Animal Studies

Elliot Ross & Alexander MacLeod

‘The title of this series of photographs is Animal Studies, but I am not sure about that second word. A noun or a verb? A thing or an action? Are these studies of animals or are these animals studying?’ Alexander MacLeod introduces the photography of Elliot Ross.

Best Book of 1919: The Years Between by Rudyard Kipling

Robert Chandler

Robert Chandler on why The Years Between by Rudyard Kipling is the best book of 1919

Best Book of 1921: Tractatus Logico-Philosophicus

Will Harris

‘I wanted to understand the world and why it hurt, and soon I stumbled on the Tractatus’ Will Harris on the best book of 1921.

Best Book of 1934: Bruno Schulz’s Cinnamon Shops (Sklepy cynamonowe)  

David Hayden

David Hayden on why Bruno Schulz’s Cinnamon Shops (Sklepy cynamonowe) is the best book of 1934.

Best Book of 1935: Junichiro Tanizaki’s The Secret History of the Lord of Musashi

Naben Ruthnum

Naben Ruthnum on the best book of 1935: Junichiro Tanizaki's The Secret History of the Lord of Musashi.

Best Book of 1947: Call Me Ishmael by Charles Olson

Chris Power

Chris Power on the Best Book of 1947: Call Me Ishmael by Charles Olson.

Best Book of 1949: The Thief’s Journal

Holly Pester

‘To read it is to feel the alternative tempo in the rude repetitions of the thief who loves to steal.’

Best Book of 1953/1994: Trans-Atlantyk

Jennifer Croft

‘The most Polish novel of the twentieth century was written in Argentina and published in France.’

Best Book of 1966: Season of Migration to the North

Ayşegül Savaş

‘Of course, literature cannot be separated from its flesh of language and form. Nor can its tangible subject explain why it moves its reader, through the subtleties of language, or the shadowy geographies that it leaves to the imagination.’

Best Book of 1996: The Lost Lunar Baedeker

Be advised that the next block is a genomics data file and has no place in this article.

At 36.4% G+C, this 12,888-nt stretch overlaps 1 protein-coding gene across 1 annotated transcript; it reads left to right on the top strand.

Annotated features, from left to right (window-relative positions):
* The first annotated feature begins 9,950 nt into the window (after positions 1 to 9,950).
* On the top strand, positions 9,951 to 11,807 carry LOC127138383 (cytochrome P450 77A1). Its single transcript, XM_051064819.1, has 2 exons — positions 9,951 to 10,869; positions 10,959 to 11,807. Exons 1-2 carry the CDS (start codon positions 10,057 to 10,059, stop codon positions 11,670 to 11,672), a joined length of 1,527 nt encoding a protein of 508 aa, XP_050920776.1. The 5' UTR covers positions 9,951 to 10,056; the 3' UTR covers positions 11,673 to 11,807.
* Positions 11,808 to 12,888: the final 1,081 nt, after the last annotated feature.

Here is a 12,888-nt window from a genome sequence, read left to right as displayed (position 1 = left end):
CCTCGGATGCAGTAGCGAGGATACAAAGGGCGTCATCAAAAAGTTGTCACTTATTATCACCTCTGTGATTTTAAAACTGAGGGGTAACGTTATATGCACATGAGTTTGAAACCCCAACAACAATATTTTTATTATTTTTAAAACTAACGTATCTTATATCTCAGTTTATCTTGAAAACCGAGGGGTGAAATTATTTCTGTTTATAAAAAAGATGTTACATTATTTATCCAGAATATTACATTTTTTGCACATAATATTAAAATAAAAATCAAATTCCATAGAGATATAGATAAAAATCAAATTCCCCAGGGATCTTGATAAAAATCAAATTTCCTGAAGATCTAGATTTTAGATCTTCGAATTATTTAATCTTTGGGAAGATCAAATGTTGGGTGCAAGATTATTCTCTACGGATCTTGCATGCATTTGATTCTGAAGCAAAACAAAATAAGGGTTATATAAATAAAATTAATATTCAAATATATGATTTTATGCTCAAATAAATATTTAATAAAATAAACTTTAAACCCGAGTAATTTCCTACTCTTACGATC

Natalie Eilbert

‘Mina Loy has been a preferred voice in my head, echoing with a signature delirious chant as a kind of primordial poetry mother.’

Best Book of 1999: Ai’s Vice

Jillian Weise

‘I love Ai’s work because it gives me permission and reminds me that poetry invented fiction. I needed that in 1999 and I need it today.’

Best Book of 2005: Zadie Smith’s On Beauty

Caoilinn Hughes

Caoilinn Hughes on why Zadie Smith’s On Beauty is the best book of 2005

Best Book of 2009: William Vollmann’s Imperial

Sam Byers

Sam Byers on why William Vollmann’s Imperial is the best book of 2009

Best Book of 2011: Kingdom Animalia

Nell Boeschenstein

‘As the title suggests, this is a book about the family of animals, the family of man, and the family of family.’

Best Book of 2013: Tom Drury’s Pacific

John Patrick McHugh

‘There is a remarkable flow to the novel, like that aimless but essential drunken chatter after your third pint.’ John Patrick McHugh on why Tom Drury’s Pacific is the best book of 2013.

Bohemian Rhapsody in Five Acts

Tiffany Murray

Tiffany Murray on living with Freddie Mercury as a child.

Breasts: A History

Krys Malcolm Belc

‘My breasts are shrinking. As my fat redistributes it settles in my belly and leaves my chest.’